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Anne Smith, Margaret Carr, and other colleagues draws on research around joint attention and autobiographical memory and its relevance to the development of a disposition to learn “reciprocity”. It argues that early childhood contexts can foster children’s dispositions to learn in various ways. The book states that “a disposition towards reciprocity includes engaging in dialogue with others, negotiating mutual sense and interest, communicating with others (both adults and peers), giving an opinion, taking into account the perspectives of others, sharing responsibility, communicating ideas, and becoming a group member”. Te Whaariki, the New Zealand early childhood curriculum, focuses on ongoing dispositions to learn. The learning story narrative assessment connects what we see and how we make meaning of it to the ideals of society and cultures as proposed by the goals and strands of Te Whaariki.

TAKING IT TO THE NEXT LEVEL But now many early childhood centres are taking learning stories to the next level by recording them online. The immediate advantage is that they can easily be shared with family, and indeed this appears to be the sales pitch of many of the providers out there. As a parent, I agree this is great. I’m already a fan of my kids’ pre-school’s Facebook page, on which I regularly distract myself from writing articles to see what they’ve been up to throughout the day. On the days they don’t attend, they like to check the Facebook page with me. To see that their friends who attend on Monday have made bone-shaped biscuits (as part of their Hairy Maclary module) brings great anticipation of Tuesday’s morning tea! What’s more, my mother-in-law, who lives in England, can see and comment on the photos on Facebook.

The addition of learning stories online will make it possible for far-flung relatives and friends to engage with the child’s learning. Of course, that’s thinking about it from the enduser’s perspective. For the early childhood centre, there is a raft of decisions to make, the first of which is, which company to go with.

EPORTFOLIO PROVIDERS: THE MAIN PLAYERS The market for these sorts of early learning management systems is brimming with eager players. Generally considered the leading provider in New Zealand, Educa was born out of a parent’s experience with his child attending ECE. In early 2009, founder Nathan Li’s one-year-old daughter Nancy started full-time childcare in Lower Hutt. Within a few months he discovered the early childhood education community was facing a challenge: teachers were recording loads of information about children’s learning and development, but with no easy way to get that information to children’s parents. Similarly, time constraints often meant parents found it difficult to provide feedback to the teachers. And so Li brought Educa to life. It is primarily a software system built to help early childhood teachers and parents with documenting and assessing children’s learning through learning stories, photographs and videos. It provides a secure online diary of a child’s growth and development at an ECE centre. It allows parents to share in the experience of their child’s day and for the early childhood centre to gain valuable feedback and provide a better service. It provides a secure website and a range of smart phone (iPhone and Android) and tablet (iPad) applications. Educa has grown rapidly in the past few years. Li says over 15,000 users in 71 countries now use Educa on a regular basis. The company expanded into Australia earlier this year.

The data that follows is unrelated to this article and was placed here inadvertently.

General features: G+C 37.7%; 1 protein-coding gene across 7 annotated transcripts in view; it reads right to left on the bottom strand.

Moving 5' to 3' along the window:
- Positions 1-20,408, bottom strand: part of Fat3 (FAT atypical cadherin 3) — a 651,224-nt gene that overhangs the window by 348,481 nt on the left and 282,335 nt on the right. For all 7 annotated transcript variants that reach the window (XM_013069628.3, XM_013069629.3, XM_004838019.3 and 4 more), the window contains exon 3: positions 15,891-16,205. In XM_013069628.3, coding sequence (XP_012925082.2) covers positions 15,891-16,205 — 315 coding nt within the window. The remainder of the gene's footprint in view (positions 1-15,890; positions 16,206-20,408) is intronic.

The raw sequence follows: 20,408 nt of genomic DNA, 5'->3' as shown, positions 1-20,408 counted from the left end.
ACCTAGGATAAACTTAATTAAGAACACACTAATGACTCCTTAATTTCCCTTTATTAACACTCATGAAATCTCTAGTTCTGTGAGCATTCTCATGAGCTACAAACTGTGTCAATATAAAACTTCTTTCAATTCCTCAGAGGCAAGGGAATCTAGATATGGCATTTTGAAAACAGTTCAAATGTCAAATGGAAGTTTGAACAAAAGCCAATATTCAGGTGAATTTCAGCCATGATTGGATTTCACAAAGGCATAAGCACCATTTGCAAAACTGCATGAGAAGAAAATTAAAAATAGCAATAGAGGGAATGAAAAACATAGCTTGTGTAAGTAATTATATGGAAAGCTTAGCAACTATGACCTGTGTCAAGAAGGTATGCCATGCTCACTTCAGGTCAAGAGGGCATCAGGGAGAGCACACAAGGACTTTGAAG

CASE STUDY: Kinderloop, while an international player, grew from the same parental concerns experienced by Nathan Li. It was founded by Dan Day of USA and Dan Walker of Australia, both busy parents who craved more information from their children’s preschools. More or less like the others, Kinderloop allows child care providers to post video, photo, and text updates about each child in their care so that parents can log in to the app or website to see a newsfeed of updates and photos of their child’s activities. It places huge emphasis on privacy and cybersafety. Day says it is seeing an increasing number of New Zealand early childhood settings take up its services. Meanwhile, home-grown ventures Kinderbooks and Storypark have been informed from teaching perspectives. Kinderbooks was essentially created to solve the problems experienced by Dale Neill, with collating and sharing profile books over her many years of teaching. Storypark began in a similar way, with Lynda MacDonald, who manages Aroha Early Learning Centre in Gore, guiding the initial prototype. The company has a strong focus on education with input from ECE advocate Janet Dixon, ICT specialist at Wellington Kindergarten Association Amanda Higgins, and CORE’s ECE ICT specialist Sharon Carlson. Storypark, founded two years ago, has only been available to the public since September last year. It operates in a similar way to other ePortfolio providers, a cloud-based tool that offers teachers, parents and wider family the opportunity to engage together around a child’s learning by recording and sharing photos, videos and text securely via a closed, private network. Interestingly, Storypark is designed for a child’s life-long learning.